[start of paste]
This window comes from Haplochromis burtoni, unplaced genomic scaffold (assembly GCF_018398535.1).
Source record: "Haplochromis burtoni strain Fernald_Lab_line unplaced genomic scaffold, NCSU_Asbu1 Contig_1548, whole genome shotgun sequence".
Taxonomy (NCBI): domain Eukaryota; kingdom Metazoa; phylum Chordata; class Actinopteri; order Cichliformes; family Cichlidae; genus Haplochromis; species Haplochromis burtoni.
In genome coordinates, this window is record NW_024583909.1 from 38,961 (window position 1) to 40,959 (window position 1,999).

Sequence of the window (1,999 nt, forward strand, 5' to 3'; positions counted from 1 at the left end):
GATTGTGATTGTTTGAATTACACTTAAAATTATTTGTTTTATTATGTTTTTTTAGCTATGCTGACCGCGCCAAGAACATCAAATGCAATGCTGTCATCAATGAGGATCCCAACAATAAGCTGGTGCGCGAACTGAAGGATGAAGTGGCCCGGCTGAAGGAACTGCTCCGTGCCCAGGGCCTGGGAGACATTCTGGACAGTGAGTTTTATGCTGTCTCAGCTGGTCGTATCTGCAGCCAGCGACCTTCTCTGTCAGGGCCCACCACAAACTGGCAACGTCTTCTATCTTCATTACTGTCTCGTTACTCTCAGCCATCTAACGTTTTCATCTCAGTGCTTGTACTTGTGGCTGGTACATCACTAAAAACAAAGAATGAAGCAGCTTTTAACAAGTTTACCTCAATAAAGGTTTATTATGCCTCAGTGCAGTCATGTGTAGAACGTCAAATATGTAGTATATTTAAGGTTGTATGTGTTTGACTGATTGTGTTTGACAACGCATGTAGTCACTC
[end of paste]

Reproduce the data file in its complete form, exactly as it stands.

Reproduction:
This window comes from Haplochromis burtoni, unplaced genomic scaffold (assembly GCF_018398535.1).
Source record: "Haplochromis burtoni strain Fernald_Lab_line unplaced genomic scaffold, NCSU_Asbu1 Contig_1548, whole genome shotgun sequence".
Taxonomy (NCBI): domain Eukaryota; kingdom Metazoa; phylum Chordata; class Actinopteri; order Cichliformes; family Cichlidae; genus Haplochromis; species Haplochromis burtoni.
In genome coordinates, this window is record NW_024583909.1 from 38,961 (window position 1) to 40,959 (window position 1,999).

Sequence of the window (1,999 nt, forward strand, 5' to 3'; positions counted from 1 at the left end):
GATTGTGATTGTTTGAATTACACTTAAAATTATTTGTTTTATTATGTTTTTTTAGCTATGCTGACCGCGCCAAGAACATCAAATGCAATGCTGTCATCAATGAGGATCCCAACAATAAGCTGGTGCGCGAACTGAAGGATGAAGTGGCCCGGCTGAAGGAACTGCTCCGTGCCCAGGGCCTGGGAGACATTCTGGACAGTGAGTTTTATGCTGTCTCAGCTGGTCGTATCTGCAGCCAGCGACCTTCTCTGTCAGGGCCCACCACAAACTGGCAACGTCTTCTATCTTCATTACTGTCTCGTTACTCTCAGCCATCTAACGTTTTCATCTCAGTGCTTGTACTTGTGGCTGGTACATCACTAAAAACAAAGAATGAAGCAGCTTTTAACAAGTTTACCTCAATAAAGGTTTATTATGCCTCAGTGCAGTCATGTGTAGAACGTCAAATATGTAGTATATTTAAGGTTGTATGTGTTTGACTGATTGTGTTTGACAACGCATGTAGTCACTC